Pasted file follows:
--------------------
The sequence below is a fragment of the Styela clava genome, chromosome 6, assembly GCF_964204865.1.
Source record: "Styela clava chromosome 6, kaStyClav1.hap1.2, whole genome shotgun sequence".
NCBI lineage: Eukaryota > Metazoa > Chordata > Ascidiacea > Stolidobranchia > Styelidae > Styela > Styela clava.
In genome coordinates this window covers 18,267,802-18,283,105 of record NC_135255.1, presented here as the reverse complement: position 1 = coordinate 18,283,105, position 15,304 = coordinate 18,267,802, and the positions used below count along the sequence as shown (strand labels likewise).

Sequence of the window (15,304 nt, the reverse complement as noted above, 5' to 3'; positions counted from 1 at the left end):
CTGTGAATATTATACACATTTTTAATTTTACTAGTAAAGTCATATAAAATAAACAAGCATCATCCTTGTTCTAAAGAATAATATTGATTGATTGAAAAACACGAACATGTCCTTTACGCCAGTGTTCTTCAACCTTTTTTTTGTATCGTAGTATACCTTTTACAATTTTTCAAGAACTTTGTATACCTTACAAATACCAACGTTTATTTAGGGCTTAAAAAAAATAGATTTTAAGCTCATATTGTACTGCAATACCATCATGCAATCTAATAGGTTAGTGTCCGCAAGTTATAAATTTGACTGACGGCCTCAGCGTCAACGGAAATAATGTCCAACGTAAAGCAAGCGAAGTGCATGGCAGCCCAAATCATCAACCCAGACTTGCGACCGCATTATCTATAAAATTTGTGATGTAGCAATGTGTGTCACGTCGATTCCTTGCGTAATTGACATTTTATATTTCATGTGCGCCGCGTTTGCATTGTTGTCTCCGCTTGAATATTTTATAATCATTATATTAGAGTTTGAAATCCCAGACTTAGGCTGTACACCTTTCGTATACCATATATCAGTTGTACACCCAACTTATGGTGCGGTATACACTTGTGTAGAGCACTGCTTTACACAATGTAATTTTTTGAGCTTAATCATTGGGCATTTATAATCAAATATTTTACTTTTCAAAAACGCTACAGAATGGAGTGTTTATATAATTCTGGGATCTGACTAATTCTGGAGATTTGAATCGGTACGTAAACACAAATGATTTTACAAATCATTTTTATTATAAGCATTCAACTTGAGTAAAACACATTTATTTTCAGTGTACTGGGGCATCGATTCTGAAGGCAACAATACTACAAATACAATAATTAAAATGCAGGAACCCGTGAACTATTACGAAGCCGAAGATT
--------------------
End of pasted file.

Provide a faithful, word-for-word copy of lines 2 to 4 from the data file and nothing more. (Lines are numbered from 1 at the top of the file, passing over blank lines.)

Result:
Source record: "Styela clava chromosome 6, kaStyClav1.hap1.2, whole genome shotgun sequence".
NCBI lineage: Eukaryota > Metazoa > Chordata > Ascidiacea > Stolidobranchia > Styelidae > Styela > Styela clava.
In genome coordinates this window covers 18,267,802-18,283,105 of record NC_135255.1, presented here as the reverse complement: position 1 = coordinate 18,283,105, position 15,304 = coordinate 18,267,802, and the positions used below count along the sequence as shown (strand labels likewise).